Note to Powell: Four Big Questions From Bond Markets This Week

(Bloomberg) -- Bond investors know not to expect more dramatic action from Wednesday’s Federal Reserve policy decision -- the past six weeks of emergency relief measures worth trillions of dollars are still coursing through markets.

But this meeting, Morgan Stanley strategists have warned, is “more important than you think.” There are several points on which traders will be seeking clarity, either from the Fed’s statement or from Chairman Jerome Powell at his news conference.

They’ll want guidance on the pace of bond purchases, since the Fed cut its target to zero in mid-March and embarked on an open-ended asset-purchase program that has added more than $1.4 trillion of Treasuries and $570 billion of mortgage debt to its balance sheet. There will also be plenty of interest in whether policy makers are preparing to anchor government borrowing costs in a return to the yield-curve control policy employed during World War II.

While former Minneapolis Fed President Narayana Kocherlakota’s notion that it’s time for negative rates hasn’t gained traction, it may be a topic of questioning for Powell. The only likely policy move -- at least by some accounts -- is that the Fed may adjust its interest-rate floor to help keep market rates from slipping below zero.

Note to Powell: Four Big Questions From Bond Markets This Week

Here’s a rundown of some key points bond traders are waiting to hear more on, in addition to officials’ latest assessment of the economic damage from the pandemic and updates on municipal and corporate-bond programs yet to launch:

Forward Guidance

  • This is particularly key with respect to asset purchases. Initially, Treasury purchases were capped at $500 billion of Treasuries and $200 billion of mortgages. A week later, as markets continued to reel, the caps were removed. At its peak the program was targeting $75 billion of Treasuries a day; this week, the Fed is buying an average of $10 billion a day. The daily averages have been announced weekly, and the general consensus of strategists is that now is the time to shift to a monthly targeted amount. Bank of America and Morgan Stanley envision $150 billion a month; Barclays says $75 billion a month could suffice.
Note to Powell: Four Big Questions From Bond Markets This Week

IOER Debate

  • Because the federal funds rate -- for which the FOMC set a target range of 0% to 0.25% in March -- has averaged 0.04% twice in the past week, market strategists anticipate it may tinker with the rates it uses to enforce the fed funds range. Officials have done that in the past when the effective fed funds rate came within 5 basis points of the bottom of the range. The Fed’s asset purchase and liquidity programs are putting downward pressure on the fed funds rate that the central bank can counter by raising the reverse repo (RRP) rate that acts as a floor (from 0%) and the interest on excess reserves (IOER) rate that acts as a cap (now 0.10%), Barclays strategist Joseph Abate said last week. Barclays and Bank of America expect both to be increased by 5 basis points, with BofA favoring a 10-basis-point IOER increase. But there’s disagreement, and Deutsche Bank says an IOER increase could counterproductively tighten pricing for some of the Fed’s credit facilities.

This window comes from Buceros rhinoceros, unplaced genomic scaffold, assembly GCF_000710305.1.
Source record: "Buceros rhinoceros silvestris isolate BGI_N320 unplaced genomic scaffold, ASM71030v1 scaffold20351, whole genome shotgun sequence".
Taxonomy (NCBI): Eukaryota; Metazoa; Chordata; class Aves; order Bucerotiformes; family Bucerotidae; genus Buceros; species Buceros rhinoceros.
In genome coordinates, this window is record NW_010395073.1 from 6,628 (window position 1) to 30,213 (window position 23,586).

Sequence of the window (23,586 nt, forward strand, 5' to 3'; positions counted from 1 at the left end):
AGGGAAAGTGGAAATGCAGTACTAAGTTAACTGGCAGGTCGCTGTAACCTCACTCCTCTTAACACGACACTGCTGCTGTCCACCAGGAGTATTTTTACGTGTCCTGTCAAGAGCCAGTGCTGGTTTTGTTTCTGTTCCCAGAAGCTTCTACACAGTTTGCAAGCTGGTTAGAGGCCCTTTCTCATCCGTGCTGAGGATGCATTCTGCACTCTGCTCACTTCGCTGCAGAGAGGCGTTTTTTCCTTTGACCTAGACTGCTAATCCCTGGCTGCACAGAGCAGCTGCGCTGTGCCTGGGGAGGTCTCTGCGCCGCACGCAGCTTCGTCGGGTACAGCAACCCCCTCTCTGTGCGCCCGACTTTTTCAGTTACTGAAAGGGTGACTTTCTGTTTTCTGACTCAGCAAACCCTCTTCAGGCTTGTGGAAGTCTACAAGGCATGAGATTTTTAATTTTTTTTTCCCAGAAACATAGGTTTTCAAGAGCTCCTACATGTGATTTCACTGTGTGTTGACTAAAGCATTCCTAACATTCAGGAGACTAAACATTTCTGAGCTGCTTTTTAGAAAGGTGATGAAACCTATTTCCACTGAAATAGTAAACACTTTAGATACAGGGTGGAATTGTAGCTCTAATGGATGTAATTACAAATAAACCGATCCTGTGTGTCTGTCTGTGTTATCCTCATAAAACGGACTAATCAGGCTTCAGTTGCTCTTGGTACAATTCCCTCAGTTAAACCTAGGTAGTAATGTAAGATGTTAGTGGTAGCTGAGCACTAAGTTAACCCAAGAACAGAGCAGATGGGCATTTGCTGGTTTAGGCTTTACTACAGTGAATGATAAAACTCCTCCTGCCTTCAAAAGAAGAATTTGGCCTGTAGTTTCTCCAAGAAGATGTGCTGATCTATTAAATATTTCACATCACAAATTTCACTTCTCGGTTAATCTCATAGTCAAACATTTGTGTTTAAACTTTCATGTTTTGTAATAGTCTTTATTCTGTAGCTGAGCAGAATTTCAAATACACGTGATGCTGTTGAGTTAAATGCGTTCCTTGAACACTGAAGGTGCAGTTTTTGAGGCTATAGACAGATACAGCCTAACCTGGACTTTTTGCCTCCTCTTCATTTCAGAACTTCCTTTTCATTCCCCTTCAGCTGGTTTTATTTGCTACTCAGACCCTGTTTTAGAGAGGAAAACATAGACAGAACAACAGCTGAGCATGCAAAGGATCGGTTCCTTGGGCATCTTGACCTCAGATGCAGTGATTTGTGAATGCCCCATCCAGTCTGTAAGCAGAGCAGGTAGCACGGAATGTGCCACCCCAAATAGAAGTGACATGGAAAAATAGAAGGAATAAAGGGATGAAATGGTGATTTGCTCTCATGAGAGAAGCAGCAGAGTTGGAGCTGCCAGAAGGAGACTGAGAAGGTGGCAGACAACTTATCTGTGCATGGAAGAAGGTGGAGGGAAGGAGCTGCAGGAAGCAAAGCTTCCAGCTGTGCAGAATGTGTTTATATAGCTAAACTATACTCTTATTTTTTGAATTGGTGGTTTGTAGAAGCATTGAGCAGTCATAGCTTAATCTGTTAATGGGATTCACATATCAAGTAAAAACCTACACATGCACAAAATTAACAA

Commercial Paper

  • Credit facilities may also come up at the meeting. Strategists at Bank of America and TD Securities have been looking for Fed to lower rates on its money markets and commercial paper programs to encourage more participation and further declines in Libor, the benchmark interbank borrowing rate. NatWest doesn’t consider that likely, given that three-month Libor has been on a steady downward trend this month.

Curve Control

  • Finally, strategists are discussing the prospect that the Fed later this year will adopt curve control -- targeting Treasury yields at specific levels to prevent the government’s borrowing costs from getting out of hand as it unleashes relief packages worth trillions of dollars. Yield-curve control has been Japan’s policy for several years, and Australia’s central bank officially pinned its three-year rate last month. Vanguard portfolio manager Gemma Wright-Casparius expects that the Fed may soon start laying the groundwork for its own version. “By June when we start to get their economic forecasts, we’re looking for liquidity support to shift to policy support and purchases may change again,” she said.

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